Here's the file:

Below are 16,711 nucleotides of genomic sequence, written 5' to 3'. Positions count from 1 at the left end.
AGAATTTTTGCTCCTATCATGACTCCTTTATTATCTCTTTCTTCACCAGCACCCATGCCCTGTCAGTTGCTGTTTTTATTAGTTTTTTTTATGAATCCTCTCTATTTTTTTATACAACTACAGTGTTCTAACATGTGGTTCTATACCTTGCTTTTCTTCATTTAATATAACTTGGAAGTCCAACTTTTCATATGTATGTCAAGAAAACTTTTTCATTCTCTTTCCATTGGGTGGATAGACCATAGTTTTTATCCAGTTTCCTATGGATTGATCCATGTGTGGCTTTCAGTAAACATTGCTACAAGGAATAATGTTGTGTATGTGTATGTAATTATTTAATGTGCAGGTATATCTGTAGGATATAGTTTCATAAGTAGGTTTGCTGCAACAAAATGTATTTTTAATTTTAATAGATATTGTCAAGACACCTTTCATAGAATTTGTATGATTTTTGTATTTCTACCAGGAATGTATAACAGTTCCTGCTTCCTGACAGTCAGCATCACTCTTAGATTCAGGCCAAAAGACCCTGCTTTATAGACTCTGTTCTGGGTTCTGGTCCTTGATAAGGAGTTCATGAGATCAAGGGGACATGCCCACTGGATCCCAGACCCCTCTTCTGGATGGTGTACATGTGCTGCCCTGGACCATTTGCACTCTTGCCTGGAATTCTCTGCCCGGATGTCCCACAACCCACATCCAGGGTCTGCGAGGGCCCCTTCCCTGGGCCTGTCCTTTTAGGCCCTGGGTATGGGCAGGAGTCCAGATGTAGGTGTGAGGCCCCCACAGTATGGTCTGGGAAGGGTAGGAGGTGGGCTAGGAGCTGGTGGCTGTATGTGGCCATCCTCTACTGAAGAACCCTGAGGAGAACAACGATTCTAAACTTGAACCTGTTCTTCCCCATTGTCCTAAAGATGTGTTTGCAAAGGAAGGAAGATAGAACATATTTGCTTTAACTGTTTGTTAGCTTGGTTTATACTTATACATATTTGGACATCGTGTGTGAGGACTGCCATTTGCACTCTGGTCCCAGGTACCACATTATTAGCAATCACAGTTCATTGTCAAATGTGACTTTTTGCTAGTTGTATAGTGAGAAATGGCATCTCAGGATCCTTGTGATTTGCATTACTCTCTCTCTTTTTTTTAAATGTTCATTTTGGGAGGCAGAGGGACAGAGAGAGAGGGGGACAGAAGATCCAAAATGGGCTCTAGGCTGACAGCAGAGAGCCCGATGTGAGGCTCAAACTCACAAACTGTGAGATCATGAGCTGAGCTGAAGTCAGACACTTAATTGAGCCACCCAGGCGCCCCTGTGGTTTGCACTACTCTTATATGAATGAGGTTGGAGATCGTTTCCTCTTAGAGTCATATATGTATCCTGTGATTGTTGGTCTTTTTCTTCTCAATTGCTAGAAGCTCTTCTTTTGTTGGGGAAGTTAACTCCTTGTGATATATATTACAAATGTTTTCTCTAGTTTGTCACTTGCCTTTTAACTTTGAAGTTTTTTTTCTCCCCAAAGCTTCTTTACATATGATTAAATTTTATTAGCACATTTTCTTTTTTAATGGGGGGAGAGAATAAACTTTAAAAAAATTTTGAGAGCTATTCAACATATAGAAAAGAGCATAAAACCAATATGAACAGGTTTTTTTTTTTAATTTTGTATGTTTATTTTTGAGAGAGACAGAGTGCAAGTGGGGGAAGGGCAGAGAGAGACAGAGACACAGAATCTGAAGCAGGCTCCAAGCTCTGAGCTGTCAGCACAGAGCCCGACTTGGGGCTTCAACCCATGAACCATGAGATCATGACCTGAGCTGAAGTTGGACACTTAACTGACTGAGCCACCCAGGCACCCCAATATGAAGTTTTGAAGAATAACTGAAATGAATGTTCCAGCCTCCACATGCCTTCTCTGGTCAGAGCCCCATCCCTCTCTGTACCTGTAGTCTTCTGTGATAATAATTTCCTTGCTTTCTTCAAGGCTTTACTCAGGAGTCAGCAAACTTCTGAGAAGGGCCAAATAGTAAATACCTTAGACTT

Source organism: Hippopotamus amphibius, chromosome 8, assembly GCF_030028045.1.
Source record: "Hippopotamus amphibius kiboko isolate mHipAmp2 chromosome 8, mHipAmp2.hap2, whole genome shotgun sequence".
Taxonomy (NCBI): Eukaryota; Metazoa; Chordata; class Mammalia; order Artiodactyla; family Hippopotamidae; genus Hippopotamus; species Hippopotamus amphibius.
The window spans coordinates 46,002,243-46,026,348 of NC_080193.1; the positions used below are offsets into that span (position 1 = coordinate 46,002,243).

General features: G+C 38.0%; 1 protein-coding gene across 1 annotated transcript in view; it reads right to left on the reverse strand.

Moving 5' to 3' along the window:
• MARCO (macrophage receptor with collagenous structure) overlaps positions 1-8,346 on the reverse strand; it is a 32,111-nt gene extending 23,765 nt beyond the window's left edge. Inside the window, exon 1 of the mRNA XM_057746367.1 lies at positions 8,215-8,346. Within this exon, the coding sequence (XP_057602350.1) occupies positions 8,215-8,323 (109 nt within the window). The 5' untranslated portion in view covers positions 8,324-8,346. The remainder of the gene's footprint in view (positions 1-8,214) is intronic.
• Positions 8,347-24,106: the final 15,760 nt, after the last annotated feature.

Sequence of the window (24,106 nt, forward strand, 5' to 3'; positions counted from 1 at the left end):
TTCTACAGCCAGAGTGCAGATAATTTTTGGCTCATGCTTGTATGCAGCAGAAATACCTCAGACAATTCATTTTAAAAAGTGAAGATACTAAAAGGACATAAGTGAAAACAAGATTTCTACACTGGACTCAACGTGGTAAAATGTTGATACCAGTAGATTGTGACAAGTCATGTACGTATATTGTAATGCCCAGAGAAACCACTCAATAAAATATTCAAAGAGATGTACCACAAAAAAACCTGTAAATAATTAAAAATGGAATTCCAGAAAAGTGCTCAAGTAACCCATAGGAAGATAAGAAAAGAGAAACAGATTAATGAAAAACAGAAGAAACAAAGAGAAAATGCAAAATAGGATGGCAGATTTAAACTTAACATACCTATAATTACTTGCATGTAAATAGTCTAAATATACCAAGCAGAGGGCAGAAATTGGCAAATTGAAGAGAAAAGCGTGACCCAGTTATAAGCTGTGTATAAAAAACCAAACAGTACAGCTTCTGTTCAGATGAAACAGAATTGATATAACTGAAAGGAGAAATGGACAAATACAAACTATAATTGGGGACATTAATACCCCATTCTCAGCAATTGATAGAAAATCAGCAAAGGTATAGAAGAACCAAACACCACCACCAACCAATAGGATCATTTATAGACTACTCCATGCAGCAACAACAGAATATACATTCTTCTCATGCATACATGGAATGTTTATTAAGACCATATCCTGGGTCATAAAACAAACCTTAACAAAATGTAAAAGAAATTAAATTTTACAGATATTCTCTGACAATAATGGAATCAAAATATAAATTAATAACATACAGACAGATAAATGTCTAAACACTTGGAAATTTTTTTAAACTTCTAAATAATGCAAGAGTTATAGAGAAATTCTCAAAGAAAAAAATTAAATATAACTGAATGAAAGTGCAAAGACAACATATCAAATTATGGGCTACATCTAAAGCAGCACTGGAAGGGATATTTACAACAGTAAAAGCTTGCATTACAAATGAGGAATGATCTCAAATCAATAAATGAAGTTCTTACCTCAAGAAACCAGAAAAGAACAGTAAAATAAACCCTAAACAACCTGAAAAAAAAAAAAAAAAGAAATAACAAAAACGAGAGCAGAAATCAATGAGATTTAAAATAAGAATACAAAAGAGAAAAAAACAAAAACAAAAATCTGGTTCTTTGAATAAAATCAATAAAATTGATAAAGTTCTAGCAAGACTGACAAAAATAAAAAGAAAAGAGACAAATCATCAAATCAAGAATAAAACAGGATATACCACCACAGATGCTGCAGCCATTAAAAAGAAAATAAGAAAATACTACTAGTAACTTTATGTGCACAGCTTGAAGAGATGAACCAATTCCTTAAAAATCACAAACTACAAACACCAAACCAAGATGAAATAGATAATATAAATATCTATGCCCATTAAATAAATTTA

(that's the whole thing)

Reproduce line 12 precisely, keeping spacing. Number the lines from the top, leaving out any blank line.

TTCTACAGCCAGAGTGCAGATAATTTTTGGCTCATGCTTGTATGCAGCAGAAATACCTCAGACAATTCATTTTAAAAAGTGAAGATACTAAAAGGACATAAGTGAAAACAAGATTTCTACACTGGACTCAACGTGGTAAAATGTTGATACCAGTAGATTGTGACAAGTCATGTACGTATATTGTAATGCCCAGAGAAACCACTCAATAAAATATTCAAAGAGATGTACCACAAAAAAACCTGTAAATAATTAAAAATGGAATTCCAGAAAAGTGCTCAAGTAACCCATAGGAAGATAAGAAAAGAGAAACAGATTAATGAAAAACAGAAGAAACAAAGAGAAAATGCAAAATAGGATGGCAGATTTAAACTTAACATACCTATAATTACTTGCATGTAAATAGTCTAAATATACCAAGCAGAGGGCAGAAATTGGCAAATTGAAGAGAAAAGCGTGACCCAGTTATAAGCTGTGTATAAAAAACCAAACAGTACAGCTTCTGTTCAGATGAAACAGAATTGATATAACTGAAAGGAGAAATGGACAAATACAAACTATAATTGGGGACATTAATACCCCATTCTCAGCAATTGATAGAAAATCAGCAAAGGTATAGAAGAACCAAACACCACCACCAACCAATAGGATCATTTATAGACTACTCCATGCAGCAACAACAGAATATACATTCTTCTCATGCATACATGGAATGTTTATTAAGACCATATCCTGGGTCATAAAACAAACCTTAACAAAATGTAAAAGAAATTAAATTTTACAGATATTCTCTGACAATAATGGAATCAAAATATAAATTAATAACATACAGACAGATAAATGTCTAAACACTTGGAAATTTTTTTAAACTTCTAAATAATGCAAGAGTTATAGAGAAATTCTCAAAGAAAAAAATTAAATATAACTGAATGAAAGTGCAAAGACAACATATCAAATTATGGGCTACATCTAAAGCAGCACTGGAAGGGATATTTACAACAGTAAAAGCTTGCATTACAAATGAGGAATGATCTCAAATCAATAAATGAAGTTCTTACCTCAAGAAACCAGAAAAGAACAGTAAAATAAACCCTAAACAACCTGAAAAAAAAAAAAAAAAGAAATAACAAAAACGAGAGCAGAAATCAATGAGATTTAAAATAAGAATACAAAAGAGAAAAAAACAAAAACAAAAATCTGGTTCTTTGAATAAAATCAATAAAATTGATAAAGTTCTAGCAAGACTGACAAAAATAAAAAGAAAAGAGACAAATCATCAAATCAAGAATAAAACAGGATATACCACCACAGATGCTGCAGCCATTAAAAAGAAAATAAGAAAATACTACTAGTAACTTTATGTGCACAGCTTGAAGAGATGAACCAATTCCTTAAAAATCACAAACTACAAACACCAAACCAAGATGAAATAGATAATATAAATATCTATGCCCATTAAATAAATTTA